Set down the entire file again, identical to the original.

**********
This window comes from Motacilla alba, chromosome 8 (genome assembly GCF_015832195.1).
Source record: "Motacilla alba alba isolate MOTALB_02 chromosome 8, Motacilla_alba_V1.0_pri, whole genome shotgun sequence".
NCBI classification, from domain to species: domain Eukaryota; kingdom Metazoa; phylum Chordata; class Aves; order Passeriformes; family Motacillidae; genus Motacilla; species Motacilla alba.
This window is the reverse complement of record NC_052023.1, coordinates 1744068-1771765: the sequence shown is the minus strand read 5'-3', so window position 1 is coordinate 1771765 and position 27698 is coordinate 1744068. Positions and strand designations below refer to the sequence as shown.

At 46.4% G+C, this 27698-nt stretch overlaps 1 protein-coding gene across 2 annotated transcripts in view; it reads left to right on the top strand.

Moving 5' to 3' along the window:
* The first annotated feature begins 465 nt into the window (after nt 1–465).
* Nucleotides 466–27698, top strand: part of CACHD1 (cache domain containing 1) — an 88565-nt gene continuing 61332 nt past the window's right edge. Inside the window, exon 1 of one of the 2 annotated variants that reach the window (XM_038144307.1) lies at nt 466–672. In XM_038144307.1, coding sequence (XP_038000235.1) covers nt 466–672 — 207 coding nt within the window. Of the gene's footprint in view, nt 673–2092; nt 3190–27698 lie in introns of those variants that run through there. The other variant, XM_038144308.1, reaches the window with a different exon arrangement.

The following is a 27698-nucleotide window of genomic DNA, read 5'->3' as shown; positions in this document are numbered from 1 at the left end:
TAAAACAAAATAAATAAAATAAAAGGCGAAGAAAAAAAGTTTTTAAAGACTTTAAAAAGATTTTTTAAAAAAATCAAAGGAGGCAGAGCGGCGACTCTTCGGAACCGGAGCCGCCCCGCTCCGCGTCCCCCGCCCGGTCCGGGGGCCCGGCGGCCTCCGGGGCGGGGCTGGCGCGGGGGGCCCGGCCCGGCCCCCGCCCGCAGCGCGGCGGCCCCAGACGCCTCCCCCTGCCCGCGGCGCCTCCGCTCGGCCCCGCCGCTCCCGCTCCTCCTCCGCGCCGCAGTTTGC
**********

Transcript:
This window comes from Motacilla alba, chromosome 8 (genome assembly GCF_015832195.1).
Source record: "Motacilla alba alba isolate MOTALB_02 chromosome 8, Motacilla_alba_V1.0_pri, whole genome shotgun sequence".
NCBI classification, from domain to species: domain Eukaryota; kingdom Metazoa; phylum Chordata; class Aves; order Passeriformes; family Motacillidae; genus Motacilla; species Motacilla alba.
This window is the reverse complement of record NC_052023.1, coordinates 1744068-1771765: the sequence shown is the minus strand read 5'-3', so window position 1 is coordinate 1771765 and position 27698 is coordinate 1744068. Positions and strand designations below refer to the sequence as shown.

At 46.4% G+C, this 27698-nt stretch overlaps 1 protein-coding gene across 2 annotated transcripts in view; it reads left to right on the top strand.

Moving 5' to 3' along the window:
* The first annotated feature begins 465 nt into the window (after nt 1–465).
* Nucleotides 466–27698, top strand: part of CACHD1 (cache domain containing 1) — an 88565-nt gene continuing 61332 nt past the window's right edge. Inside the window, exon 1 of one of the 2 annotated variants that reach the window (XM_038144307.1) lies at nt 466–672. In XM_038144307.1, coding sequence (XP_038000235.1) covers nt 466–672 — 207 coding nt within the window. Of the gene's footprint in view, nt 673–2092; nt 3190–27698 lie in introns of those variants that run through there. The other variant, XM_038144308.1, reaches the window with a different exon arrangement.

The following is a 27698-nucleotide window of genomic DNA, read 5'->3' as shown; positions in this document are numbered from 1 at the left end:
TAAAACAAAATAAATAAAATAAAAGGCGAAGAAAAAAAGTTTTTAAAGACTTTAAAAAGATTTTTTAAAAAAATCAAAGGAGGCAGAGCGGCGACTCTTCGGAACCGGAGCCGCCCCGCTCCGCGTCCCCCGCCCGGTCCGGGGGCCCGGCGGCCTCCGGGGCGGGGCTGGCGCGGGGGGCCCGGCCCGGCCCCCGCCCGCAGCGCGGCGGCCCCAGACGCCTCCCCCTGCCCGCGGCGCCTCCGCTCGGCCCCGCCGCTCCCGCTCCTCCTCCGCGCCGCAGTTTGC